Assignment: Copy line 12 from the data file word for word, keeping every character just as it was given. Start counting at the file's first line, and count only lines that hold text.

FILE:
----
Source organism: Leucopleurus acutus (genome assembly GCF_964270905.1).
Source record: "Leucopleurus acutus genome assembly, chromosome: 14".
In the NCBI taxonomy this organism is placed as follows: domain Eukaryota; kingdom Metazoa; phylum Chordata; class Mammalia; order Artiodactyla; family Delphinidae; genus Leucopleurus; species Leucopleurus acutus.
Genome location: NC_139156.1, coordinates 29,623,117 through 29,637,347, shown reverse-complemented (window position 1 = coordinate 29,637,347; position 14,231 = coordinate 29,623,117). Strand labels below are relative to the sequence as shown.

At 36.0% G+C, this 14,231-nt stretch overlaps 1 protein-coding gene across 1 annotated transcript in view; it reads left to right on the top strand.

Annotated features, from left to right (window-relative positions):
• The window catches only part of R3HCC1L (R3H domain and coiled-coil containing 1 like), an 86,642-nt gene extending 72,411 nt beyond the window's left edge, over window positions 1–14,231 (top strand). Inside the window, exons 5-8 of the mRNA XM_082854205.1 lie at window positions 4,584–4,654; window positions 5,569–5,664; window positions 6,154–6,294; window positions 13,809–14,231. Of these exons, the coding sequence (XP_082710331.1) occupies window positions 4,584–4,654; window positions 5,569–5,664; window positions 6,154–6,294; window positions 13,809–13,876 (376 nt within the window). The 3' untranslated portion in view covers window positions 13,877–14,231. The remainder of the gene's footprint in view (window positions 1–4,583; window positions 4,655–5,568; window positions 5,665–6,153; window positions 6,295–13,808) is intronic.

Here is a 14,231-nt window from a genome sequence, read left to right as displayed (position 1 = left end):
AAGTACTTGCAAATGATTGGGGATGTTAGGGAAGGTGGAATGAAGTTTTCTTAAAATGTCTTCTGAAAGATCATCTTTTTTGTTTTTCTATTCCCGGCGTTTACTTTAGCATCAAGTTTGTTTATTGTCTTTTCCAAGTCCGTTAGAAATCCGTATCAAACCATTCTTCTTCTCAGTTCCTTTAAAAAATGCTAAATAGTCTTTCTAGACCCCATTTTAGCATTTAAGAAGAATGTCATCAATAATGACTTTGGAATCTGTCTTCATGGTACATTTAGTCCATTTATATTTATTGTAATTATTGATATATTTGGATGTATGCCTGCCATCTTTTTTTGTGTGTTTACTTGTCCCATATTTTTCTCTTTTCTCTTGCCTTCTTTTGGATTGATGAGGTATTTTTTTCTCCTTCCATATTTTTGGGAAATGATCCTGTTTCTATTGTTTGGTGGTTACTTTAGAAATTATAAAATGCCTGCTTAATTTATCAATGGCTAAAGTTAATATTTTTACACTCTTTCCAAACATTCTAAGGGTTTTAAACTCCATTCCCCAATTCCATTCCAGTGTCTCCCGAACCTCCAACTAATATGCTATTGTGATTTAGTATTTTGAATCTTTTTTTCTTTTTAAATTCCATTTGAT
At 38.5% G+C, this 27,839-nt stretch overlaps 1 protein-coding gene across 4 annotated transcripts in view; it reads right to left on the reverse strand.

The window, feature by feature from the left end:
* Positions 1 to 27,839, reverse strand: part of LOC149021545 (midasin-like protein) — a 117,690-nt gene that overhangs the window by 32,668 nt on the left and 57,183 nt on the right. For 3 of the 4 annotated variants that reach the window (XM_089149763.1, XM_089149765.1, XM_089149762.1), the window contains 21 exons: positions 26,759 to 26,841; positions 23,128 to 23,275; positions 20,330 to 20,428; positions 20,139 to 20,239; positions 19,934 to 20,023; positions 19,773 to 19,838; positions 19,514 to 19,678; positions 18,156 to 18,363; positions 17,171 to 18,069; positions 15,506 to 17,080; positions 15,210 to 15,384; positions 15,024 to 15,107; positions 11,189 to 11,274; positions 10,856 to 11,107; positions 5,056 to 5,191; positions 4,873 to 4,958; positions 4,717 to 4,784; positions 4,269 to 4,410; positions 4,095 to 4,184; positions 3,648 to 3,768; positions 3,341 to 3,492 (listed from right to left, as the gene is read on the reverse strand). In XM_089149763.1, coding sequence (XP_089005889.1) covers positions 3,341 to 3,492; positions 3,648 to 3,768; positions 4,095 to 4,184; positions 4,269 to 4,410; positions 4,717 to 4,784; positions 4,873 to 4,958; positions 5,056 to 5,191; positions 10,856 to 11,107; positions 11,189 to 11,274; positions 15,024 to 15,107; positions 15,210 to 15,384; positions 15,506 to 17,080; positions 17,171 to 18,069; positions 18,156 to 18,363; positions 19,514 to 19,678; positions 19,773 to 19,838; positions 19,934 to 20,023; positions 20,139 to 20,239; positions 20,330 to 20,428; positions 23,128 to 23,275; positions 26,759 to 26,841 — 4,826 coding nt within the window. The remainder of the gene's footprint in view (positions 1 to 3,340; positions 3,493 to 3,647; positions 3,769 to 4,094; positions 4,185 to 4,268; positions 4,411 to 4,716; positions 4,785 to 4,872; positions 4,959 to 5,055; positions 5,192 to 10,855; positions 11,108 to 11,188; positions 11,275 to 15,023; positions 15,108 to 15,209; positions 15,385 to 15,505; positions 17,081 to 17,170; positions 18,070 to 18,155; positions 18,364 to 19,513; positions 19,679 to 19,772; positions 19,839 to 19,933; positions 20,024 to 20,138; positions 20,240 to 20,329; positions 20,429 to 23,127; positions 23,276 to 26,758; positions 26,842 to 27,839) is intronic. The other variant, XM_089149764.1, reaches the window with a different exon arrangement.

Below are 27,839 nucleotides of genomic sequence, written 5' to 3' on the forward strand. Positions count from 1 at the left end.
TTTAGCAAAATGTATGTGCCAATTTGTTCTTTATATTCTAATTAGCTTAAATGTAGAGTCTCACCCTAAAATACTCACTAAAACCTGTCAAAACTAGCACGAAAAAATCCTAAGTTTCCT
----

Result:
* Positions 1 to 27,839, reverse strand: part of LOC149021545 (midasin-like protein) — a 117,690-nt gene that overhangs the window by 32,668 nt on the left and 57,183 nt on the right. For 3 of the 4 annotated variants that reach the window (XM_089149763.1, XM_089149765.1, XM_089149762.1), the window contains 21 exons: positions 26,759 to 26,841; positions 23,128 to 23,275; positions 20,330 to 20,428; positions 20,139 to 20,239; positions 19,934 to 20,023; positions 19,773 to 19,838; positions 19,514 to 19,678; positions 18,156 to 18,363; positions 17,171 to 18,069; positions 15,506 to 17,080; positions 15,210 to 15,384; positions 15,024 to 15,107; positions 11,189 to 11,274; positions 10,856 to 11,107; positions 5,056 to 5,191; positions 4,873 to 4,958; positions 4,717 to 4,784; positions 4,269 to 4,410; positions 4,095 to 4,184; positions 3,648 to 3,768; positions 3,341 to 3,492 (listed from right to left, as the gene is read on the reverse strand). In XM_089149763.1, coding sequence (XP_089005889.1) covers positions 3,341 to 3,492; positions 3,648 to 3,768; positions 4,095 to 4,184; positions 4,269 to 4,410; positions 4,717 to 4,784; positions 4,873 to 4,958; positions 5,056 to 5,191; positions 10,856 to 11,107; positions 11,189 to 11,274; positions 15,024 to 15,107; positions 15,210 to 15,384; positions 15,506 to 17,080; positions 17,171 to 18,069; positions 18,156 to 18,363; positions 19,514 to 19,678; positions 19,773 to 19,838; positions 19,934 to 20,023; positions 20,139 to 20,239; positions 20,330 to 20,428; positions 23,128 to 23,275; positions 26,759 to 26,841 — 4,826 coding nt within the window. The remainder of the gene's footprint in view (positions 1 to 3,340; positions 3,493 to 3,647; positions 3,769 to 4,094; positions 4,185 to 4,268; positions 4,411 to 4,716; positions 4,785 to 4,872; positions 4,959 to 5,055; positions 5,192 to 10,855; positions 11,108 to 11,188; positions 11,275 to 15,023; positions 15,108 to 15,209; positions 15,385 to 15,505; positions 17,081 to 17,170; positions 18,070 to 18,155; positions 18,364 to 19,513; positions 19,679 to 19,772; positions 19,839 to 19,933; positions 20,024 to 20,138; positions 20,240 to 20,329; positions 20,429 to 23,127; positions 23,276 to 26,758; positions 26,842 to 27,839) is intronic. The other variant, XM_089149764.1, reaches the window with a different exon arrangement.